It is possible that the "pee pee" incident never occurred. It is also possible that Steele was told this story in order to backstop a fake video. Putin's people may have concocted a cinematic extravaganza which is being held in reserve, just in case Trump needs to be deep-sixed in a hurry.

There is a precedent for this sort of thing.

Decades ago, an eastern bloc intelligence service used lookalike actors to create a video of Ronald Reagan engaged in a rather gross sexual act with Vicky Morgan. (How gross? Viewers have described the use of a strap-on.) I'm not sure of the original purpose of this production, but my understanding is that it was deemed insufficiently convincing. Through a convoluted series of events (partially detailed in various news articles published in Los Angeles after Morgan's death), a copy of the tape ended up in the possession of porn magnate Larry Flynt, who originally believed it to be genuine. He probably still has the thing. I know that he has shown it at various soirees; Frank Zappa (of all people) once gave a first-hand report during a radio interview. I've talked to someone else who has seen the video, although I won't give his name without permission.

Well after the fall of the USSR, former FSB man Vladimir Putin resurrected this grand tradition of videotaped sexual kompromat. Sometimes the evidence is genuine, as it apparently was in the case of Putin's foe Mikhail Kasyanov. Sometimes the evidence is ginned up. For example, most observers don't believe in the bona fides of a video showing Yury Skuratov in bed with two nubile young lovelies. (Skuratov was a prosecutor general who got on Putin's bad side.)

Consider this NYT story from 2016: "Foes of Russia Say Child Pornography Is Planted to Ruin Them."
Old-style kompromat featured doctored photographs, planted drugs, grainy videos of liaisons with prostitutes hired by the K.G.B., and a wide range of other primitive entrapment techniques.

Today, however, kompromat has become allied with the more sophisticated tricks of cybermischief-making, where Russia has proved its prowess in the Baltic States, Georgia and Ukraine.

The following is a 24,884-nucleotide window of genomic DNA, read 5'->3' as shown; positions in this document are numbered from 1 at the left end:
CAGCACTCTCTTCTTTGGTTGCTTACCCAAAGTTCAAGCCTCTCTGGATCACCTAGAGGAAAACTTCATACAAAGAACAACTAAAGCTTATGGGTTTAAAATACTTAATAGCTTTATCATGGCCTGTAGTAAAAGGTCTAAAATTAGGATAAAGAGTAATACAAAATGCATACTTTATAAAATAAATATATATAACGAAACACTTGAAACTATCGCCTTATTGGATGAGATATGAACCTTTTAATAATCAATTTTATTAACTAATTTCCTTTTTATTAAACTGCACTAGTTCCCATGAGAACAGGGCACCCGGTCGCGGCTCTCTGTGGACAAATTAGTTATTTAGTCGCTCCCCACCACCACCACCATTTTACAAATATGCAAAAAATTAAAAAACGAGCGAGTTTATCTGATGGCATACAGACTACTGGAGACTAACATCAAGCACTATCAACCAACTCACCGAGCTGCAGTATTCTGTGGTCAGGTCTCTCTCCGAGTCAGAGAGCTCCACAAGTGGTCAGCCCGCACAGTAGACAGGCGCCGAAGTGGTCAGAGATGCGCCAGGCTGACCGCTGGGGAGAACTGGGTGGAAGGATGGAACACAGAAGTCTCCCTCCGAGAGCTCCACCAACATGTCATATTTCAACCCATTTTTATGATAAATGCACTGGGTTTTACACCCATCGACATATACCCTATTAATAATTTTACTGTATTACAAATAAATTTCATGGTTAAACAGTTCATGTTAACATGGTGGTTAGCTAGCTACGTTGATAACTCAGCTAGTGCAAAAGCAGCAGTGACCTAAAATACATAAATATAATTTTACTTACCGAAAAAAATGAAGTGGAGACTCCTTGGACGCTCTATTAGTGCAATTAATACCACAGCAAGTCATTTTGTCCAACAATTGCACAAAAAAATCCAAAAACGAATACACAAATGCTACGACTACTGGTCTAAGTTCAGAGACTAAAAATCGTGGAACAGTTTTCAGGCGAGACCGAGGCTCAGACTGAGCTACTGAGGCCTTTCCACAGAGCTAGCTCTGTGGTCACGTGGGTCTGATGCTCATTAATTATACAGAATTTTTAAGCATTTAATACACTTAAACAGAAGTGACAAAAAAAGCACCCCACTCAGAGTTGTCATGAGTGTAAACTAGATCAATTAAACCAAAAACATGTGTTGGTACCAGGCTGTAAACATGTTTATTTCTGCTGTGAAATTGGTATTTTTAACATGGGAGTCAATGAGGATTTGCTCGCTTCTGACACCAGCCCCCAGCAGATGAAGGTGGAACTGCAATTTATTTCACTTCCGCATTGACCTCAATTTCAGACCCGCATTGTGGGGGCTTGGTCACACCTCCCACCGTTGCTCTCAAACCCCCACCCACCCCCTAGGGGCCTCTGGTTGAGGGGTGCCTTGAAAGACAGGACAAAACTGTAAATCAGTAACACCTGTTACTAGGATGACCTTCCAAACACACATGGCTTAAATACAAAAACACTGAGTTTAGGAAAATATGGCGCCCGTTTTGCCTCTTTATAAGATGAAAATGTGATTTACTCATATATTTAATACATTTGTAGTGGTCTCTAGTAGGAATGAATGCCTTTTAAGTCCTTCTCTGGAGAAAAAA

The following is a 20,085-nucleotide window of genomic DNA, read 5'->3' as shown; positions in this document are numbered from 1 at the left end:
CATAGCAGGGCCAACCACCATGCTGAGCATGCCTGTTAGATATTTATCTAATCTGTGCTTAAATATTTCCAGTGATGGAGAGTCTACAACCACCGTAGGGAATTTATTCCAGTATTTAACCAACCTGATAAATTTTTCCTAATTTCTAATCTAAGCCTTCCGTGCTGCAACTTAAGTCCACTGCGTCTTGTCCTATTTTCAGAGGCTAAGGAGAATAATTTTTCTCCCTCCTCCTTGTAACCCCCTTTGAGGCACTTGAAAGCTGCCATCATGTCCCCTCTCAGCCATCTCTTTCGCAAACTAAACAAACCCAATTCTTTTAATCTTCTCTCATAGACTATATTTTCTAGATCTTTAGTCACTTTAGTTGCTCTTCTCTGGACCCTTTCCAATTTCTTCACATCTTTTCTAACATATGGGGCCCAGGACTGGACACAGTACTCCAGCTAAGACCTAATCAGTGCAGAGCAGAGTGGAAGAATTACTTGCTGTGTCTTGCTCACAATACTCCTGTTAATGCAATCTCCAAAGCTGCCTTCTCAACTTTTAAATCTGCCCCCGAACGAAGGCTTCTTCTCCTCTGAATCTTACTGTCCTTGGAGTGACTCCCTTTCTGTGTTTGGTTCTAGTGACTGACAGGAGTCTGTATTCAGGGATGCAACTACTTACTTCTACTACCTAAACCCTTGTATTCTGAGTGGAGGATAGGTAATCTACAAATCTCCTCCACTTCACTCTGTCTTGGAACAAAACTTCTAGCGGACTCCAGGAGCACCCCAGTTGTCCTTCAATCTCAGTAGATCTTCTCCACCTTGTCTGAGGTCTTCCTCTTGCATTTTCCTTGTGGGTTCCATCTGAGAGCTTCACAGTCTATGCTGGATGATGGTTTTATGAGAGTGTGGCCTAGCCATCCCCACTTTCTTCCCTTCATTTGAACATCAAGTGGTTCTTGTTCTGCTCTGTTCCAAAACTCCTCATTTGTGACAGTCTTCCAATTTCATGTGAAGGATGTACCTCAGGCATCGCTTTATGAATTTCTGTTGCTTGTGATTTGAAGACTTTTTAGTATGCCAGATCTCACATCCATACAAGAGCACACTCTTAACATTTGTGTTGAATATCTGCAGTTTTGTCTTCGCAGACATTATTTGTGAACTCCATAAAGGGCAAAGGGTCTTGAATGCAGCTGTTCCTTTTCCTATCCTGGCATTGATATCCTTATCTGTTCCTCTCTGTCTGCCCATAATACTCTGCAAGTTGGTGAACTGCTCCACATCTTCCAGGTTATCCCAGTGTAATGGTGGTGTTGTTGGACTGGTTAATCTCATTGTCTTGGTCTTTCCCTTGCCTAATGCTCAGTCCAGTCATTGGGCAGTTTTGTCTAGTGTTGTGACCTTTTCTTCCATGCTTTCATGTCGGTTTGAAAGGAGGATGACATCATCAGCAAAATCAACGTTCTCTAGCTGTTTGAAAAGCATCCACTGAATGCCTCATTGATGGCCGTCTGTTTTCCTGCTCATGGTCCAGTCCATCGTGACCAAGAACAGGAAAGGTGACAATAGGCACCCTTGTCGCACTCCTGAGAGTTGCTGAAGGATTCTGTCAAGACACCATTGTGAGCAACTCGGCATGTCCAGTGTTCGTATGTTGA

Side note: I'm sure that such tactics have been used in other countries, including the United States. In a couple of previous posts, I've asked whether nearly every computer contains illegal imagery hidden away in some nearly-inaccessible file, just as the paper money in your wallet probably contains trace amounts of cocaine. Pirated apps might deliver a covert payload. So could that all-too-convenient piece of freeware you use every day -- your media player, your firewall, your image editor. Ubiquitous illegal imagery could serve a "just in case" purpose: If you ever become a nuisance to the Powers-That-Be, a forensic examination of your computer system can "prove" you to be a monster. After the horrifying truth comes out, your loved ones will tell interviewers: "I had no idea..."
Baltimore (and I'm sure many other police units) regularly practice kompromat and carry around extra drugs and guns to plant as "evidence" on ...crime... scenes.

Shame used to be a useful tool for civilization. Not so much anymore.
"Pirated apps might deliver a covert payload. So could that all-too-convenient piece of freeware you use every day -- your media player, your firewall, your image editor."

No need to go to such trouble: The browser you're using to read this is perfectly capable of dropping unknown images onto your PC. Ever cleared your cache, only to find the next time you went to check your bank balance, you had to go through the whole two-factor authentication process (e.g., short-lived password sent to your email or texted to your phone) again? That's because your browser requested the full download of an image file the bank's server believed should still be in your cache. During an earlier transaction, it had been sent to you, referred from a page where it was most likely defined as a 1x1 pixel image with a position and Z level that placed it beneath another element. IIRC, one banking app on which I worked would choose from a half-dozen or so random stock images -- roaring lion, traffic light, iris. I've seen others that simply used a text-to-image GIF rendering of the date and time of your access; still others combine the two, embedding a timestamp in the face of a random image.